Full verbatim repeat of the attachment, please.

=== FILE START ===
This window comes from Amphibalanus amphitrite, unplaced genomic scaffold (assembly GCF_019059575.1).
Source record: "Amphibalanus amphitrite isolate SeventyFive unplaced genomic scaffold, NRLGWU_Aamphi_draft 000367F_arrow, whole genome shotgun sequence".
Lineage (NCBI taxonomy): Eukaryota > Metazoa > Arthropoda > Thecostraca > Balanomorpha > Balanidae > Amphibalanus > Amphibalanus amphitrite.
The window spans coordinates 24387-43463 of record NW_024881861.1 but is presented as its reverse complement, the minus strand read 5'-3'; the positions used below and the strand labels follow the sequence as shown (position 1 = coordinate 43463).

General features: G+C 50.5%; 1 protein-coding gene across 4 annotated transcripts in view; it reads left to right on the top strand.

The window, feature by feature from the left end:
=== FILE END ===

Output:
This window comes from Amphibalanus amphitrite, unplaced genomic scaffold (assembly GCF_019059575.1).
Source record: "Amphibalanus amphitrite isolate SeventyFive unplaced genomic scaffold, NRLGWU_Aamphi_draft 000367F_arrow, whole genome shotgun sequence".
Lineage (NCBI taxonomy): Eukaryota > Metazoa > Arthropoda > Thecostraca > Balanomorpha > Balanidae > Amphibalanus > Amphibalanus amphitrite.
The window spans coordinates 24387-43463 of record NW_024881861.1 but is presented as its reverse complement, the minus strand read 5'-3'; the positions used below and the strand labels follow the sequence as shown (position 1 = coordinate 43463).

General features: G+C 50.5%; 1 protein-coding gene across 4 annotated transcripts in view; it reads left to right on the top strand.

The window, feature by feature from the left end: